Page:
Investing in Chicago area: is it still worth it?

14 Replies | Chicago, Illinois

Greetings fellow investors,

I am complete noob, been looking to buy a 3-4 unit somewhere in Chicago area, preferably in the north-west or west suburbs. My question is, with rising taxes, anti-landlord regulations, stagnant job growth, and people leaving the area, is it still a good idea to buy an investment property here? Would I be better off somewhere else?

Thanks in advance.

I don't know the Chicago market, but i think there is great value, especially for a newbie, to invest in your backyard. In general, the entire country is hot- the RE market is doing well and unemployment is virtually at 0%, so in relative terms, Chicago shouldn't be that much different than the rest of the country. Define buying criteria that is comfortable for you, and be aggressive in your negotiations and patient in waiting for the right property. If you do great with your first few deals, you'll have the room to stretch and risk a bit on your future deals. Good luck!

It all depends what you are looking for. You can find almost everything in Chicago. 

Honestly, check the sources of the economic variables you indicated.

How many cranes can you see downtown? What's the average cost of a high end flip in Albany Park, Humboldt Park, or Logan Square? How much has it been invested in Healthcare? Are there future/ongoing plans for infrastructure? What are the areas with high concentration of blue collar workers to fulfill the above-referenced projects? 

More importantly, where is the largest source of potable water in the world? 

Best, 

Frank

Originally posted by @Yan Bekker :

Greetings fellow investors,

I am complete noob, been looking to buy a 3-4 unit somewhere in Chicago area, preferably in the north-west or west suburbs. My question is, with rising taxes, anti-landlord regulations, stagnant job growth, and people leaving the area, is it still a good idea to buy an investment property here? Would I be better off somewhere else?

Thanks in advance.

 Hey Yan.  I don't know about the suburbs...but the city of Chicago is booming.  Consider investing in the city.  PM me if you'd like to discuss further.  

@Yan Bekker   I echo the few points already made by @Jeff Burdick @Frank S. @Ibn Abney - there is a lot of opportunity, but it depends on what returns you are expecting and how long you want to hold it.  

I would say its tougher these days to find easy flips in the multifamily space, but if you are looking to buy/hold for rental income you can cash flow about $1000/mo (after debt service) on a $500,000 building (4-6 flat) in several areas.  

City:  Look at western "fringe" neighborhoods like W. Humboldt, W. Logan, Irving Park and Portage Park.  Or south side neighborhoods like South Shore, Hyde Park, etc.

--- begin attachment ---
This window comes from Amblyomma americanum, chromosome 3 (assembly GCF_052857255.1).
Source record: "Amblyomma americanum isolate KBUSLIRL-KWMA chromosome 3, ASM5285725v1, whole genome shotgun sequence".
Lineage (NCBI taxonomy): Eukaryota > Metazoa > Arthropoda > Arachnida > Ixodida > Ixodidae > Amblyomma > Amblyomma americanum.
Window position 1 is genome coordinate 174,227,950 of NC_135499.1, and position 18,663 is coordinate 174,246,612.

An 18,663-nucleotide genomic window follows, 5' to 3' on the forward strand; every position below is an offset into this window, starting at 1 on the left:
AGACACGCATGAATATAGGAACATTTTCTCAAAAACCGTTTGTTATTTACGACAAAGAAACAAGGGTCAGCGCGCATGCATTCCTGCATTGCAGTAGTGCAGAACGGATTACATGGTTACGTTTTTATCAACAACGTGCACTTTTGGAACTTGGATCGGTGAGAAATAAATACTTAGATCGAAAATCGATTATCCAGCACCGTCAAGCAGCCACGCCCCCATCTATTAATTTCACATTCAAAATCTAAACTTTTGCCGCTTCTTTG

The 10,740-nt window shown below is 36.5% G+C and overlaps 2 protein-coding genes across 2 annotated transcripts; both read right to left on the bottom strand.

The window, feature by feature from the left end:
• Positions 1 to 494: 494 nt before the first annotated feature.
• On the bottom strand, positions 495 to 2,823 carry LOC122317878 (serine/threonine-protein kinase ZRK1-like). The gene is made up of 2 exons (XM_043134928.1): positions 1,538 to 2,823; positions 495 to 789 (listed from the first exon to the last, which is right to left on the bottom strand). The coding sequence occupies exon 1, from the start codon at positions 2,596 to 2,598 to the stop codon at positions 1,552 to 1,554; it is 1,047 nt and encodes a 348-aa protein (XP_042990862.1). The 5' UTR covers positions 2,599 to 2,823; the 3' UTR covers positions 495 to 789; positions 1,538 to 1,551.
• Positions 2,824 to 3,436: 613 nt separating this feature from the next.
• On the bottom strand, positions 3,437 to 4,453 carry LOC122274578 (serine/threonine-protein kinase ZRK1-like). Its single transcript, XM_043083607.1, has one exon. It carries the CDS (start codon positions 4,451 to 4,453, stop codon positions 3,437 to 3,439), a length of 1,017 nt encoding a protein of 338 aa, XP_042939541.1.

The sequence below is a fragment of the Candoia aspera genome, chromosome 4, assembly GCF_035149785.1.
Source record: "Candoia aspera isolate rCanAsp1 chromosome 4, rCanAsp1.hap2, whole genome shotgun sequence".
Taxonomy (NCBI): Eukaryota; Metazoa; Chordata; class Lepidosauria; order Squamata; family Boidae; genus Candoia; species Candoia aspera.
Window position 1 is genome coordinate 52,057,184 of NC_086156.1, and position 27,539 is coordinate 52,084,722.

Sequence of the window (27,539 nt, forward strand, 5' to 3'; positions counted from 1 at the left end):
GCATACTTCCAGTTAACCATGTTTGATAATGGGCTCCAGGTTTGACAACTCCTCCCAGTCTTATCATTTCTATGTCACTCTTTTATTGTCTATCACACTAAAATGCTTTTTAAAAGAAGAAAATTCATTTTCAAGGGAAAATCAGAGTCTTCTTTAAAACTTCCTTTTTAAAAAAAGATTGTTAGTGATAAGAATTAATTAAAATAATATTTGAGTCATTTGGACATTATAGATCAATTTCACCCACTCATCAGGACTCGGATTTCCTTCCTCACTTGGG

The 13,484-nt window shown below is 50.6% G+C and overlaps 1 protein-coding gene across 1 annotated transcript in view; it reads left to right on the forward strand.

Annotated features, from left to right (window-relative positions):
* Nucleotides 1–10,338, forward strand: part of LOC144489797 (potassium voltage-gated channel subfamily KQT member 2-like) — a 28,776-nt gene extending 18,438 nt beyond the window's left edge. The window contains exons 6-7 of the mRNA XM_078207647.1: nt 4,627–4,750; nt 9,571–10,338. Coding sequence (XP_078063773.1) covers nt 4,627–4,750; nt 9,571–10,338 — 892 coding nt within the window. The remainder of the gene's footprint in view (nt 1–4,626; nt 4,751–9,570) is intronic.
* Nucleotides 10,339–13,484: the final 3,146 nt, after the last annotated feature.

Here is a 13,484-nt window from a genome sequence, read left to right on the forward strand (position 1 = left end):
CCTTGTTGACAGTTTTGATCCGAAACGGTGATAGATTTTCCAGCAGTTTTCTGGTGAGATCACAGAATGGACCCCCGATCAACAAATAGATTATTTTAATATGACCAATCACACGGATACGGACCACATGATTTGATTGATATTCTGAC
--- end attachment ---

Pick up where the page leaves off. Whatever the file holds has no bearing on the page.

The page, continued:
Just outside city:  Forest Park, Berwyn, and Cicero are also good working class areas where taxes dont kill cash flow just yet. 

Having worked heavily in multi family for the past four years I can tell you that market has been heavily saturated by investors. If you stick with 2 to 5 unit buildings there are still opportunities but the market for larger buildings is brutal. I'm taking the contrarian view and have been looking back at residential flips in the burbs. Many of the rehabbers turned into wholesalers and left the market wide open. So far I've found a lot of opportunities. Don't go where the puck was, go where the puck is going.

@Bob Floss II I think it is interesting that you feel all the opportunities are gone in the larger apartment space. I am finding quite the opposite in the near southwest burbs. A lot of my clients were picking up three units for 240-250k last year in Berwyn and Forest Park, and those same opportunities are now selling for north of 300k. On the other hand, I just put a 19 unit under contract for 1.1 million in Berwyn. I am getting this deal at 57k per door instead of 100k per door. 

In my opinion, everything is hot right now and we investors just have to buy on good fundamentals and be patient. It took me 14 months since my last purchase to locate this opportunity. The good thing, though, is I don't need to buy a deal every month! I just need to buy great deals. 

I agree with John. I have zero vacancy in the suburbs across 52 units and new tenants constantly calling for any apartment openings. Go with a location that you're comfortable with... distance from you, safety and cash flow. It's very competitive as you're competing with multiple offers and cash offers but you need to go after what you want and start somewhere.

@John Warren When you get your building in Berwyn updated and rented out, what do you project your CAP?

I should amend my comment. There are always multi family opportunities but they are not nearly at the CAP I was getting a couple years ago. You can still find some but they are becoming fewer and fewer.

Hi Yan, I closed on my first deal in January in Chicago (house hack).  It's totally doable and worth it.  I'd more than happy to share details as I'm a newbie myself.  All the best and don't quit!  Chicago has quite a bit a deals in my opinion.

@Bob Floss II I think I will be able to operate the building at around a 10 cap by the end of year 1. It is certainly not operating at a 10 cap right now though, which is why I have the opportunity to get in on it. I would agree that it is harder and harder to find good opportunities, but I am still focused on value add multi family investing as I feel it is the best strategy for me long term.